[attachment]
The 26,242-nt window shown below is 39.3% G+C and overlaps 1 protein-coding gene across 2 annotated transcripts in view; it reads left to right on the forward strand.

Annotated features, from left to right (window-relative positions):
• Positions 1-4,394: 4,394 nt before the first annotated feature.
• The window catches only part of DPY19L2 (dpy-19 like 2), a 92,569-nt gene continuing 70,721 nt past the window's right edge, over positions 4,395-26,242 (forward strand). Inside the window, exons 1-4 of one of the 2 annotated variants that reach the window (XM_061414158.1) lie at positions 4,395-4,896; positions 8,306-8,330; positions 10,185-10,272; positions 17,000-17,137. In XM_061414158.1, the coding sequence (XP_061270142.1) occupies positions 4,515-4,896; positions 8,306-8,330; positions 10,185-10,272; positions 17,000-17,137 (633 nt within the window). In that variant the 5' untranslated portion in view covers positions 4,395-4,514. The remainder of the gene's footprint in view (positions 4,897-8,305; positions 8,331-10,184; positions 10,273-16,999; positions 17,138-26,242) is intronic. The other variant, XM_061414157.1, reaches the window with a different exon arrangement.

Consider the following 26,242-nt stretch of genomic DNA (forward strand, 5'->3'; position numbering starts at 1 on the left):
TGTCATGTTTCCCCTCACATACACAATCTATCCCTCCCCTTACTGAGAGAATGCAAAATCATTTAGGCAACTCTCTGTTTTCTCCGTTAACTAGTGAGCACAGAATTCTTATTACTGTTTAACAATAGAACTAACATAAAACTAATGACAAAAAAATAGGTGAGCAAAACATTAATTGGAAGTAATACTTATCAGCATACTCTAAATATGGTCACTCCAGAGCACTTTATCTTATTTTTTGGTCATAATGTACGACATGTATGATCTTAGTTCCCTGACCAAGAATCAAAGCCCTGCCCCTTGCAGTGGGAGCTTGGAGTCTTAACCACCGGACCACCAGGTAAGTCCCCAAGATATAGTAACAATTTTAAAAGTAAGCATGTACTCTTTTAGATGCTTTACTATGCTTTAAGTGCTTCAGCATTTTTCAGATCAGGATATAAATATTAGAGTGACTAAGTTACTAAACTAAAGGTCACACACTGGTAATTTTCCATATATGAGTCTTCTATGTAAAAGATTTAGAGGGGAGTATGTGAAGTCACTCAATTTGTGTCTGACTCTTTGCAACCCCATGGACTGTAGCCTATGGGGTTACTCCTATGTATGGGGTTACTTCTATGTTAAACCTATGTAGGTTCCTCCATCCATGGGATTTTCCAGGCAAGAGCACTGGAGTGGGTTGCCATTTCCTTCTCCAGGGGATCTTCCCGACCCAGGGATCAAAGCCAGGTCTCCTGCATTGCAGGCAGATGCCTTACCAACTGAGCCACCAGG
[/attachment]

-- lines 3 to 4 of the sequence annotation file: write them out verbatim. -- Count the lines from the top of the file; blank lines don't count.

• Positions 1-4,394: 4,394 nt before the first annotated feature.
• The window catches only part of DPY19L2 (dpy-19 like 2), a 92,569-nt gene continuing 70,721 nt past the window's right edge, over positions 4,395-26,242 (forward strand). Inside the window, exons 1-4 of one of the 2 annotated variants that reach the window (XM_061414158.1) lie at positions 4,395-4,896; positions 8,306-8,330; positions 10,185-10,272; positions 17,000-17,137. In XM_061414158.1, the coding sequence (XP_061270142.1) occupies positions 4,515-4,896; positions 8,306-8,330; positions 10,185-10,272; positions 17,000-17,137 (633 nt within the window). In that variant the 5' untranslated portion in view covers positions 4,395-4,514. The remainder of the gene's footprint in view (positions 4,897-8,305; positions 8,331-10,184; positions 10,273-16,999; positions 17,138-26,242) is intronic. The other variant, XM_061414157.1, reaches the window with a different exon arrangement.